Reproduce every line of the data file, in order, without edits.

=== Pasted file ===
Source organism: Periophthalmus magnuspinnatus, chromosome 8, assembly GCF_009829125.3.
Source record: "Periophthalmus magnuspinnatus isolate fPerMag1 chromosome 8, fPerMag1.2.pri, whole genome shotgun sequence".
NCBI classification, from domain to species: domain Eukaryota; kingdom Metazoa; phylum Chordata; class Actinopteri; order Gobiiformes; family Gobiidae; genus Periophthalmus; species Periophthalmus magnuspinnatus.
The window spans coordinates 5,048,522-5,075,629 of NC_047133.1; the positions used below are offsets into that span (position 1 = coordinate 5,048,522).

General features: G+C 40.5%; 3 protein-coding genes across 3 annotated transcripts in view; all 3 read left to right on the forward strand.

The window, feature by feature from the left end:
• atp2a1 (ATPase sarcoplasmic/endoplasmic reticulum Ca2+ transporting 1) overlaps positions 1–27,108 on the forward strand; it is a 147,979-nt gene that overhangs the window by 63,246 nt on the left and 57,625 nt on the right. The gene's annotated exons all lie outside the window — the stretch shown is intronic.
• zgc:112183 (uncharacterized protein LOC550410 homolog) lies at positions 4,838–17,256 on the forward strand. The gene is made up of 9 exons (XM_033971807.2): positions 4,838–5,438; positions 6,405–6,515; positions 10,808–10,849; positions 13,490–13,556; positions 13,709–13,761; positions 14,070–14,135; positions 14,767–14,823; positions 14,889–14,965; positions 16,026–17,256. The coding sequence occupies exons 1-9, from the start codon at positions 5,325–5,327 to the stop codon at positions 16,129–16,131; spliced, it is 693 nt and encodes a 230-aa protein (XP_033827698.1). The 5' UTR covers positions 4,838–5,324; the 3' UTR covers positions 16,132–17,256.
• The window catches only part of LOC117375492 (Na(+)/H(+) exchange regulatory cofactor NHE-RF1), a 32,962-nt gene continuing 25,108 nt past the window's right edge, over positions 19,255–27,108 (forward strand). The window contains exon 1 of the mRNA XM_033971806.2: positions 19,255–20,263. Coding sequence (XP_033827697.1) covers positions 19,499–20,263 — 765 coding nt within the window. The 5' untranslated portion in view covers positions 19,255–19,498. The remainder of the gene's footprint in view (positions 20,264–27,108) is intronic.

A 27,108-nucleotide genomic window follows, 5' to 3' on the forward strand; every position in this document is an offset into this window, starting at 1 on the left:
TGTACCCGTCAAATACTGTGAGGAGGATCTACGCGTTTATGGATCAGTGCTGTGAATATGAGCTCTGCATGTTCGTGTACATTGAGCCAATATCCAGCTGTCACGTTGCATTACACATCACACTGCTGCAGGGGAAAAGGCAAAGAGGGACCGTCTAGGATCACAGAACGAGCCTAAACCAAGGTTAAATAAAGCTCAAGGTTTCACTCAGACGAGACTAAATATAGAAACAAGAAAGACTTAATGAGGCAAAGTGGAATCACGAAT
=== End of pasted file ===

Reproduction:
Source organism: Periophthalmus magnuspinnatus, chromosome 8, assembly GCF_009829125.3.
Source record: "Periophthalmus magnuspinnatus isolate fPerMag1 chromosome 8, fPerMag1.2.pri, whole genome shotgun sequence".
NCBI classification, from domain to species: domain Eukaryota; kingdom Metazoa; phylum Chordata; class Actinopteri; order Gobiiformes; family Gobiidae; genus Periophthalmus; species Periophthalmus magnuspinnatus.
The window spans coordinates 5,048,522-5,075,629 of NC_047133.1; the positions used below are offsets into that span (position 1 = coordinate 5,048,522).

General features: G+C 40.5%; 3 protein-coding genes across 3 annotated transcripts in view; all 3 read left to right on the forward strand.

The window, feature by feature from the left end:
• atp2a1 (ATPase sarcoplasmic/endoplasmic reticulum Ca2+ transporting 1) overlaps positions 1–27,108 on the forward strand; it is a 147,979-nt gene that overhangs the window by 63,246 nt on the left and 57,625 nt on the right. The gene's annotated exons all lie outside the window — the stretch shown is intronic.
• zgc:112183 (uncharacterized protein LOC550410 homolog) lies at positions 4,838–17,256 on the forward strand. The gene is made up of 9 exons (XM_033971807.2): positions 4,838–5,438; positions 6,405–6,515; positions 10,808–10,849; positions 13,490–13,556; positions 13,709–13,761; positions 14,070–14,135; positions 14,767–14,823; positions 14,889–14,965; positions 16,026–17,256. The coding sequence occupies exons 1-9, from the start codon at positions 5,325–5,327 to the stop codon at positions 16,129–16,131; spliced, it is 693 nt and encodes a 230-aa protein (XP_033827698.1). The 5' UTR covers positions 4,838–5,324; the 3' UTR covers positions 16,132–17,256.
• The window catches only part of LOC117375492 (Na(+)/H(+) exchange regulatory cofactor NHE-RF1), a 32,962-nt gene continuing 25,108 nt past the window's right edge, over positions 19,255–27,108 (forward strand). The window contains exon 1 of the mRNA XM_033971806.2: positions 19,255–20,263. Coding sequence (XP_033827697.1) covers positions 19,499–20,263 — 765 coding nt within the window. The 5' untranslated portion in view covers positions 19,255–19,498. The remainder of the gene's footprint in view (positions 20,264–27,108) is intronic.

A 27,108-nucleotide genomic window follows, 5' to 3' on the forward strand; every position in this document is an offset into this window, starting at 1 on the left:
TGTACCCGTCAAATACTGTGAGGAGGATCTACGCGTTTATGGATCAGTGCTGTGAATATGAGCTCTGCATGTTCGTGTACATTGAGCCAATATCCAGCTGTCACGTTGCATTACACATCACACTGCTGCAGGGGAAAAGGCAAAGAGGGACCGTCTAGGATCACAGAACGAGCCTAAACCAAGGTTAAATAAAGCTCAAGGTTTCACTCAGACGAGACTAAATATAGAAACAAGAAAGACTTAATGAGGCAAAGTGGAATCACGAAT